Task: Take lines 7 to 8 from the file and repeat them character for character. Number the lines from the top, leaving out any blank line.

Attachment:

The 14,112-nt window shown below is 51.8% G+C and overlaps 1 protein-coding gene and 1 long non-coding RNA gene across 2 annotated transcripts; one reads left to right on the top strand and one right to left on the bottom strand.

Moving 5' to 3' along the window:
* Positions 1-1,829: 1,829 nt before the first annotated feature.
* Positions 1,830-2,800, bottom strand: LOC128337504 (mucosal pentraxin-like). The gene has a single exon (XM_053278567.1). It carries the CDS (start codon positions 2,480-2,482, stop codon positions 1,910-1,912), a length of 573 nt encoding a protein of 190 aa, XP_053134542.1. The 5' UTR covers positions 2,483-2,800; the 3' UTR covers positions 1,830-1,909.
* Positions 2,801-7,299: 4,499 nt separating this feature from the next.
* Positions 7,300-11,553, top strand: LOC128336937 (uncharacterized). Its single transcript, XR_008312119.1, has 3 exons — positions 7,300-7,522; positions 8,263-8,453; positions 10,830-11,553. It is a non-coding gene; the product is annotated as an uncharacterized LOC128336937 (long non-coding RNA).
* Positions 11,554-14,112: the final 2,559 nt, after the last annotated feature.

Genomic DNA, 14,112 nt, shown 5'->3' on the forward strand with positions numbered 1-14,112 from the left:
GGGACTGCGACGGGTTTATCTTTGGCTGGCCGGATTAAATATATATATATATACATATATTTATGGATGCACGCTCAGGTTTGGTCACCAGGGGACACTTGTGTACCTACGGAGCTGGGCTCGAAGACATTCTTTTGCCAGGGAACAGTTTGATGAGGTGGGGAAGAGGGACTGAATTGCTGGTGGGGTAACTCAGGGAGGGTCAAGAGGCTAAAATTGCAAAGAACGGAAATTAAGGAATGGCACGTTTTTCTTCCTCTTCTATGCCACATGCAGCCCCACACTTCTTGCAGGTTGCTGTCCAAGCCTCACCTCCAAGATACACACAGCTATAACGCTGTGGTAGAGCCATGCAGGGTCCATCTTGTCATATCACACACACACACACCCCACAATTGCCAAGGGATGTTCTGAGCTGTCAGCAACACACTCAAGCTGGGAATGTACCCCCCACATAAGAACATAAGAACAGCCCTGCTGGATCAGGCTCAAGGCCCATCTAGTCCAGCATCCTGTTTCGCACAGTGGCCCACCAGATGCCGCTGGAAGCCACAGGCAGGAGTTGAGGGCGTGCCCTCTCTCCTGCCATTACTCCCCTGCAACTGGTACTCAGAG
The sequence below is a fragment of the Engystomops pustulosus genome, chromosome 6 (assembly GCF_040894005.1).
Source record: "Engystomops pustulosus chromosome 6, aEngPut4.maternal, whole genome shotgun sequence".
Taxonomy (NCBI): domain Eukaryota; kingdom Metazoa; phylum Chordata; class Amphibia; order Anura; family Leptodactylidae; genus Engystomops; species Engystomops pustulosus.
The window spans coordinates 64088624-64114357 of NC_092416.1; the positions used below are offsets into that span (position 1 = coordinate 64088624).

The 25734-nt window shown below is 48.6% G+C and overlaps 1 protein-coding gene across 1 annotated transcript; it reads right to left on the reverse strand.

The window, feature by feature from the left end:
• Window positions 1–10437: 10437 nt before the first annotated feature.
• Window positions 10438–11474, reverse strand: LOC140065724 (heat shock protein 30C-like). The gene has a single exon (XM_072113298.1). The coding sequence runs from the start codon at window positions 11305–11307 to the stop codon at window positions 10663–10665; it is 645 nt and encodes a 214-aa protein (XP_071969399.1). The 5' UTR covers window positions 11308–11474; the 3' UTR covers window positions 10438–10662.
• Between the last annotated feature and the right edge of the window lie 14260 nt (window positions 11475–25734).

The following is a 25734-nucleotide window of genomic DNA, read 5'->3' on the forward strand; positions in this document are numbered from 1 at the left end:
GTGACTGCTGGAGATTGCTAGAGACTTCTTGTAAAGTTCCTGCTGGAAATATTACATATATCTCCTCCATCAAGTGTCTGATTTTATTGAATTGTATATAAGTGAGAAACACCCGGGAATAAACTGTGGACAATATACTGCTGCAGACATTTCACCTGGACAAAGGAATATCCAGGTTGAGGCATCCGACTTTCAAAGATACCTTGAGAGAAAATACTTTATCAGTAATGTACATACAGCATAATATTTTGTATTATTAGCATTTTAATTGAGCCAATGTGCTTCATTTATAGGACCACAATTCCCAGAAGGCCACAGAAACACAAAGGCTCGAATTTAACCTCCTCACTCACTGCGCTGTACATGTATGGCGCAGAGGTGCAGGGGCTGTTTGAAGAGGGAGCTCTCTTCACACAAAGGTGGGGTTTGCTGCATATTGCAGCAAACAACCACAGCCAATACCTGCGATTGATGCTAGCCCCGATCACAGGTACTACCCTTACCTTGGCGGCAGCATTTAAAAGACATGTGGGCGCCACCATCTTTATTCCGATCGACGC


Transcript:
* Positions 11,554-14,112: the final 2,559 nt, after the last annotated feature.

Genomic DNA, 14,112 nt, shown 5'->3' on the forward strand with positions numbered 1-14,112 from the left: